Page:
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‘Very unsettling': Jail mistakenly released convicted carjacker with life sentence

Investigators believe day-shift jail staff made an error during the booking process at the downtown jail


Sacramento County Main Jail.

Photo/Paul Kitagaki Jr. of The Sacramento Bee via MCT

By Rosalio Ahumada
The Sacramento Bee

SACRAMENTO, Calif. — A man convicted of carjacking and serving a sentence of life in prison was mistakenly released from the Sacramento County Main Jail on Wednesday night. He was found and returned to custody more than 14 hours later in San Joaquin County.

Investigators believe an error made by sheriff’s jail staff led to the release of Shaquille Lash, 28, who was not eligible for parole for another 13 years, Sacramento County Sheriff’s Office spokesman Sgt. Rodney Grassmann said Thursday.

Lash on Wednesday was transferred from the California Correctional Institution in Kern County to appear in court Friday in Sacramento County to face state unemployment fraud charges.

The California Employment Development Department has been fighting widespread fraud since the COVID-19 pandemic began more than two years ago. Prison inmates throughout the state have been suspected of or convicted of fraudulently receiving unemployment benefits over the past two years.

Grassmann said investigators believe day-shift jail staff made an error during the booking process at the downtown jail, and that records error made it appear to night-shift staff that Lash was eligible to be released.

“We will be investigating to determine if there was a procedural failure, human error or a combination of both,” Grassmann told reporters during a news conference at the Sheriff’s Office in Carmichael. “There are procedures for everything. But humans are handling this and doing this, and they make errors. And that’s what happened here.”

He said the Sheriff’s Office will figure out where and how the error was made and address the mistake. Errors that have led to the mistaken release of a jail inmate have happened before in Sacramento County, Grassmann said, but they don’t happen frequently.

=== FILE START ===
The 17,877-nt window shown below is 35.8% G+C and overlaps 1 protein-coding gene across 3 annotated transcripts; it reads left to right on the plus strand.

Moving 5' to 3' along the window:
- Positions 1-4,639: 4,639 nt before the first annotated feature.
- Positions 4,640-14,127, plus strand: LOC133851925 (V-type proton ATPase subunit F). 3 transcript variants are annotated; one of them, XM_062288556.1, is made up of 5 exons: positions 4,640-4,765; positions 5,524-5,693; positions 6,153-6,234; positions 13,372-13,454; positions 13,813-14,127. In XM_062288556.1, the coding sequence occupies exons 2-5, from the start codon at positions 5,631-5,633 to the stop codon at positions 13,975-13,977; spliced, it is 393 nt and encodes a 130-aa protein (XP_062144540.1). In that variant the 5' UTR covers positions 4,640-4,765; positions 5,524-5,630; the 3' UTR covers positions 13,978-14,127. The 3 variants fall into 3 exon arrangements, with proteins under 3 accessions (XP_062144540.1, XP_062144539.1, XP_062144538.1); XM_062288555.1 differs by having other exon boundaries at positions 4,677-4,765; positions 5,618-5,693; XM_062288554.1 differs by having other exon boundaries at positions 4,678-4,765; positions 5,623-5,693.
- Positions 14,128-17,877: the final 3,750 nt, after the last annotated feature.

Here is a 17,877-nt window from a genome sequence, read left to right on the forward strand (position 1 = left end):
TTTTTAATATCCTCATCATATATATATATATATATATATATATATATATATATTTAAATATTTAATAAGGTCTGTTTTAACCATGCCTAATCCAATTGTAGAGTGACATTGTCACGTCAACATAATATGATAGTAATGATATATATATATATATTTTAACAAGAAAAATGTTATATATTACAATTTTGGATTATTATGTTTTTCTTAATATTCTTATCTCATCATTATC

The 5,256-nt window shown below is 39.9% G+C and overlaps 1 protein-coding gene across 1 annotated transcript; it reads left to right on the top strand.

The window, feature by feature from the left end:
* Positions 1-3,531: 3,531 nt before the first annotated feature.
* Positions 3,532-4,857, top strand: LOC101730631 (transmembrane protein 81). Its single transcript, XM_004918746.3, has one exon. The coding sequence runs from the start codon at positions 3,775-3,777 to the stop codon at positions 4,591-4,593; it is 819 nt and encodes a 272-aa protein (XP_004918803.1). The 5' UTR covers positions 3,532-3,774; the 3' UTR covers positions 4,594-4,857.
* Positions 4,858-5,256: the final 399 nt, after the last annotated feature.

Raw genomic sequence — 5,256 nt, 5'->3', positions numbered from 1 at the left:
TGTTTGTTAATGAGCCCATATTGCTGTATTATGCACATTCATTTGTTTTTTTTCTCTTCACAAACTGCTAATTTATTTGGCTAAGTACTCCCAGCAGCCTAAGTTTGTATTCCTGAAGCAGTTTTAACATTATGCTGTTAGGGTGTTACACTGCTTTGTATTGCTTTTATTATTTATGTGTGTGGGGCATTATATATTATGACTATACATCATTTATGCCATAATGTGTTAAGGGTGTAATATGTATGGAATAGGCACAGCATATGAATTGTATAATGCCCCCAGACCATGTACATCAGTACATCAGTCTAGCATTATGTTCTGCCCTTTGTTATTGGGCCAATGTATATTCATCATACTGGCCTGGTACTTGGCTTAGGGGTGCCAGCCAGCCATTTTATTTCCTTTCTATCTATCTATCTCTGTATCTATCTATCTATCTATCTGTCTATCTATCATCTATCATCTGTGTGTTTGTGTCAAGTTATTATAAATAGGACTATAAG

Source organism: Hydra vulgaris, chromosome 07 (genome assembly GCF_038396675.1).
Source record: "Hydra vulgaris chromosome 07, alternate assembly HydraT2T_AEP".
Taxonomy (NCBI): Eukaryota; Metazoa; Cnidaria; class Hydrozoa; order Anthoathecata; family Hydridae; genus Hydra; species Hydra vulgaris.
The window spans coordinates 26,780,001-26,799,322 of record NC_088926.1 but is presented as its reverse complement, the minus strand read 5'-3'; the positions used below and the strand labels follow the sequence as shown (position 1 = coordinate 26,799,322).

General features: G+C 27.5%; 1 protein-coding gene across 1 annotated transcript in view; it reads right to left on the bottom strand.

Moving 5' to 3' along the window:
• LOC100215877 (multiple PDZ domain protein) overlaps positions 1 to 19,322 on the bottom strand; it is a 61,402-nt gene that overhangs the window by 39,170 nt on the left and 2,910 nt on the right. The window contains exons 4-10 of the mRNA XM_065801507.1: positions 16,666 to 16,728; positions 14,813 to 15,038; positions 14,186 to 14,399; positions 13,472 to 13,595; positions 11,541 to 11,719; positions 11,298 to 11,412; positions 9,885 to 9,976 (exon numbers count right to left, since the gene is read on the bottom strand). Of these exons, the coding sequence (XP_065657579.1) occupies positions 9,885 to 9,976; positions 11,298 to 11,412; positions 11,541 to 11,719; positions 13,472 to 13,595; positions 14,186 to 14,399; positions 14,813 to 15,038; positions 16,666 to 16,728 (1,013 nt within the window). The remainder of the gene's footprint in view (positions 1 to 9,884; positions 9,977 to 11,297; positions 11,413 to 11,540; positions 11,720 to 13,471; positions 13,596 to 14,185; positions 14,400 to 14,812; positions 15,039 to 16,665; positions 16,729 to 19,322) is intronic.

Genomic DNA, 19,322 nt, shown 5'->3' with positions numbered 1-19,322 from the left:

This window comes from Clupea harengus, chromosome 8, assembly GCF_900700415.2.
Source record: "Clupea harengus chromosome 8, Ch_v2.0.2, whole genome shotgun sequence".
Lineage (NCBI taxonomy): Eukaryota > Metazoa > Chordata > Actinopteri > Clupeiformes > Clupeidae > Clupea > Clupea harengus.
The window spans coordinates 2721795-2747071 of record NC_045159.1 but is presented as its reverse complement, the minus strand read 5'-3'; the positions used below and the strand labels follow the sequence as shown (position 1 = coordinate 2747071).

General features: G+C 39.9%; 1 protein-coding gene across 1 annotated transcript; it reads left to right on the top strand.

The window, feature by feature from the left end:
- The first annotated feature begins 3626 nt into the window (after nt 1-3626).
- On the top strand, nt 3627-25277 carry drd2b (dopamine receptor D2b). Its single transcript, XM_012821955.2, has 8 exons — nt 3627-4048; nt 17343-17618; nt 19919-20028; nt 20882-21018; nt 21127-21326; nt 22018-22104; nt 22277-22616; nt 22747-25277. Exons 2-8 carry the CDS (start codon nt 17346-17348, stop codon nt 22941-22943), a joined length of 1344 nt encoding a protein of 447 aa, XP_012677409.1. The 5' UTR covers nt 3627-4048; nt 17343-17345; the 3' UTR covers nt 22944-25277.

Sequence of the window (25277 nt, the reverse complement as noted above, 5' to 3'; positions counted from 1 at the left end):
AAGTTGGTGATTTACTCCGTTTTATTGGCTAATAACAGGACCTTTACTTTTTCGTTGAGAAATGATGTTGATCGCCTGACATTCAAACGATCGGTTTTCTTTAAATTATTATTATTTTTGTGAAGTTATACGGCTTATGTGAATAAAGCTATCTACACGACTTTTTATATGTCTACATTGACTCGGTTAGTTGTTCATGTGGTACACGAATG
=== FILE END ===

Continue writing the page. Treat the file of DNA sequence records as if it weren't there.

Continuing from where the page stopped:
“I think what makes this more impalpable is the person that we released,” the sheriff’s spokesman told reporters. “To unknowingly put somebody on the street like that is very unsettling.”

Not eligible for parole until 2035

Lash had been serving a life sentence for a San Joaquin County conviction of carjacking, vehicle theft and second-degree robbery with enhancements for using a gun and committing a felony in support street gang activity. Grassmann said Lash was admitted to state prison custody on May 14, 2013, and was scheduled to be considered for parole in 2035.

Lash was released shortly before 10:30 p.m. Grassmann said a review process of jail inmate releases led to sheriff’s officials finding some indication that a possible wrongful inmate release was made.

The agency’s Major Crimes detectives and the Special Services Unit of the California Department of Corrections and Rehabilitation began searching for Lash and found him about 1 p.m. Thursday in Stockton. Grassmann said Lash was taken into custody without further incident, and there was no indication he was found with any weapons.

Investigators were trying to determine how Lash got from Sacramento to Stockton and what he did in the more than 14 hours he was free.

“We’re all curious as to what went on during those hours,” Grassmann said. “We’re happy over the fact that Mr. Lash was not able to commit any additional violent crimes while he was out. I will speak for the sheriff and for everybody here that works for the Sheriff’s Office, we are very relieved.”

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